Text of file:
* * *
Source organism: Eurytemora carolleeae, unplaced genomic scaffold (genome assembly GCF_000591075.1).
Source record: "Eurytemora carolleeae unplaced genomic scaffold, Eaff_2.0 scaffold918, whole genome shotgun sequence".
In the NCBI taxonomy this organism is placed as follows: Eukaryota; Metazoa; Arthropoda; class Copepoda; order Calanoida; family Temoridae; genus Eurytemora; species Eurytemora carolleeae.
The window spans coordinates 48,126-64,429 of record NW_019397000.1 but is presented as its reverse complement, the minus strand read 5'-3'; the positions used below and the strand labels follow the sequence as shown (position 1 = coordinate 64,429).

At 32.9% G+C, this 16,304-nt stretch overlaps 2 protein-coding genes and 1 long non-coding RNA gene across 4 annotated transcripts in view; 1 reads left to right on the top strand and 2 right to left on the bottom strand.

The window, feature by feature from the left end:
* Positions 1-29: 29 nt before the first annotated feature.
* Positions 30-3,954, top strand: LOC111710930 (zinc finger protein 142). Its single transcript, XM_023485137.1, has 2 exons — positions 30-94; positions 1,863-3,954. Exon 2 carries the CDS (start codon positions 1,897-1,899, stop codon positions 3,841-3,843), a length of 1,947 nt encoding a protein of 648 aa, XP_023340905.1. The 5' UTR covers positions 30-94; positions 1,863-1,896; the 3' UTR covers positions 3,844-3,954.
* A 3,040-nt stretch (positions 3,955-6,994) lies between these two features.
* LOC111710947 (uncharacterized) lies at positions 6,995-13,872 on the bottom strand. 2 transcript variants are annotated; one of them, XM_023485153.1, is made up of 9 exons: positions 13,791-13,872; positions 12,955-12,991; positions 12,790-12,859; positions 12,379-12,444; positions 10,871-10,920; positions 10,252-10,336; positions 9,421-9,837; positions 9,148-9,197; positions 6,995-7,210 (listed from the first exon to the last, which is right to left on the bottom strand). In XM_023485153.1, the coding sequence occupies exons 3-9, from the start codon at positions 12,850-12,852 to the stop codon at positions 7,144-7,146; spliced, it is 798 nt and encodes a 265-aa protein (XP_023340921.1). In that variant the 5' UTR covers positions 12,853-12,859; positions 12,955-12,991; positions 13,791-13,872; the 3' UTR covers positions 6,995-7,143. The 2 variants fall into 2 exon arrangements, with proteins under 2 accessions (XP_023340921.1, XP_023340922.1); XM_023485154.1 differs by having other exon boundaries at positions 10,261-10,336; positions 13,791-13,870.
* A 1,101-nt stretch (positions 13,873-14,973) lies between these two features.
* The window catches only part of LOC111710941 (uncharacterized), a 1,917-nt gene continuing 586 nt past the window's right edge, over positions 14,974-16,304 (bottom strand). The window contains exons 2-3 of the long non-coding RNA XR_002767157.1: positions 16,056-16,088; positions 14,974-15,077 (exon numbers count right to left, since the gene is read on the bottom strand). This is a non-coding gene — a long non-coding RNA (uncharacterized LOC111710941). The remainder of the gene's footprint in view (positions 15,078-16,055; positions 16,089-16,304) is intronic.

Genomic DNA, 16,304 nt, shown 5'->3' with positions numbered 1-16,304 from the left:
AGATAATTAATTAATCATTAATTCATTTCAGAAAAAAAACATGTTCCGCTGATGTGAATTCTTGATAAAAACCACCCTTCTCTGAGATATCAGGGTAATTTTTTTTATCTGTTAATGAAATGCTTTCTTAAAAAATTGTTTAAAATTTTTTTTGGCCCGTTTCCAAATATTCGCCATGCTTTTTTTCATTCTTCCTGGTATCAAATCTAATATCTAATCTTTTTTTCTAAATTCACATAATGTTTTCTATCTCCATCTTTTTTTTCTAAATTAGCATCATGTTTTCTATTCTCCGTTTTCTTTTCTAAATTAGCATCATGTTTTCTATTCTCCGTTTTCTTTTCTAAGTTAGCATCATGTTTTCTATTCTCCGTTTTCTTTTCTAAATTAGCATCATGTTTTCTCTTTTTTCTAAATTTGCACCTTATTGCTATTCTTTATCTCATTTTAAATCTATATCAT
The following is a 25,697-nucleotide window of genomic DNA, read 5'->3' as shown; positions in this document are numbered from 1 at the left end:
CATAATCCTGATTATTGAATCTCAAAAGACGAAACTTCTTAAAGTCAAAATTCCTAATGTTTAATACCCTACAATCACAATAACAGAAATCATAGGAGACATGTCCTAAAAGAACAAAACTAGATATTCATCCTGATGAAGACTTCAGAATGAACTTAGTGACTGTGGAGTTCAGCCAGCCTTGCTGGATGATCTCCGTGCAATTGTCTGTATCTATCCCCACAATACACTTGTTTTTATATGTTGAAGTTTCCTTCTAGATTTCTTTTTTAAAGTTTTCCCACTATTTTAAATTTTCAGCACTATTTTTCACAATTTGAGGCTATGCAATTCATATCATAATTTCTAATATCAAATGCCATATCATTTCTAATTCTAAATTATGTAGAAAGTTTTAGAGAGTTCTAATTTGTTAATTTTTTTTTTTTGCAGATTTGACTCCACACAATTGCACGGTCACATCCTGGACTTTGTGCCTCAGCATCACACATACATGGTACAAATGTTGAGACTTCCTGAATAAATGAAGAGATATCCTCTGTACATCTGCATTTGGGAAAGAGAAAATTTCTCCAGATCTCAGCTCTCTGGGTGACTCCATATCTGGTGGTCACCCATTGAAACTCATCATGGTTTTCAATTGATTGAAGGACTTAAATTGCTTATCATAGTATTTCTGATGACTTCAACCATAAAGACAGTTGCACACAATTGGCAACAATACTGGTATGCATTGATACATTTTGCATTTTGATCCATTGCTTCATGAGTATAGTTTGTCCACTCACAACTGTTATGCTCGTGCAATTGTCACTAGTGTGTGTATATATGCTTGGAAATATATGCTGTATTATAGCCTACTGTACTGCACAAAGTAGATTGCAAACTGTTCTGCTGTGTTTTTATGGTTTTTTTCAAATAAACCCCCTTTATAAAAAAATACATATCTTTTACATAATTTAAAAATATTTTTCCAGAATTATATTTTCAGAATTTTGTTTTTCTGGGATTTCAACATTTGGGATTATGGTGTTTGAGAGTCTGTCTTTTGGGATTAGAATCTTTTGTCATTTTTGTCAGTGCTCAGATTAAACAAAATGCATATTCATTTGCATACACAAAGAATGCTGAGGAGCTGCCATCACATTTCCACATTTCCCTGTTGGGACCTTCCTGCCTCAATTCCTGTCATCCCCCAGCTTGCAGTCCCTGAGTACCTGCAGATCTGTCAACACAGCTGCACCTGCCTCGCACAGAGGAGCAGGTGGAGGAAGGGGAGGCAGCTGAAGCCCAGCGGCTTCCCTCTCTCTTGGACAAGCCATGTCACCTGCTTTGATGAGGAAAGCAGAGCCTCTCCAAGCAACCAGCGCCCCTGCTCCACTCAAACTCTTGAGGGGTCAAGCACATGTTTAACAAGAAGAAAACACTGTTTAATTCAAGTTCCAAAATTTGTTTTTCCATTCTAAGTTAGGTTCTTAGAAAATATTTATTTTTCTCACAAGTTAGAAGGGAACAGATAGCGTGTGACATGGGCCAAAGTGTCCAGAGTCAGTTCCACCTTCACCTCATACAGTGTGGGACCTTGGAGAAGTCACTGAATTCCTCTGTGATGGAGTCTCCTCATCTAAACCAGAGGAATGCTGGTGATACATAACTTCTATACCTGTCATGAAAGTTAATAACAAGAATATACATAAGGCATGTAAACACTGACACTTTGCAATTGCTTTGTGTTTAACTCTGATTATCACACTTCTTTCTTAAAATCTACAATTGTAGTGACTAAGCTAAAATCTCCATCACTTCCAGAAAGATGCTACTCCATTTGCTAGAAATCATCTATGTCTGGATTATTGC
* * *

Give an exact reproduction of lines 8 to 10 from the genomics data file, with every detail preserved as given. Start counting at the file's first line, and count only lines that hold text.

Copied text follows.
* Positions 30-3,954, top strand: LOC111710930 (zinc finger protein 142). Its single transcript, XM_023485137.1, has 2 exons — positions 30-94; positions 1,863-3,954. Exon 2 carries the CDS (start codon positions 1,897-1,899, stop codon positions 3,841-3,843), a length of 1,947 nt encoding a protein of 648 aa, XP_023340905.1. The 5' UTR covers positions 30-94; positions 1,863-1,896; the 3' UTR covers positions 3,844-3,954.
* A 3,040-nt stretch (positions 3,955-6,994) lies between these two features.
* LOC111710947 (uncharacterized) lies at positions 6,995-13,872 on the bottom strand. 2 transcript variants are annotated; one of them, XM_023485153.1, is made up of 9 exons: positions 13,791-13,872; positions 12,955-12,991; positions 12,790-12,859; positions 12,379-12,444; positions 10,871-10,920; positions 10,252-10,336; positions 9,421-9,837; positions 9,148-9,197; positions 6,995-7,210 (listed from the first exon to the last, which is right to left on the bottom strand). In XM_023485153.1, the coding sequence occupies exons 3-9, from the start codon at positions 12,850-12,852 to the stop codon at positions 7,144-7,146; spliced, it is 798 nt and encodes a 265-aa protein (XP_023340921.1). In that variant the 5' UTR covers positions 12,853-12,859; positions 12,955-12,991; positions 13,791-13,872; the 3' UTR covers positions 6,995-7,143. The 2 variants fall into 2 exon arrangements, with proteins under 2 accessions (XP_023340921.1, XP_023340922.1); XM_023485154.1 differs by having other exon boundaries at positions 10,261-10,336; positions 13,791-13,870.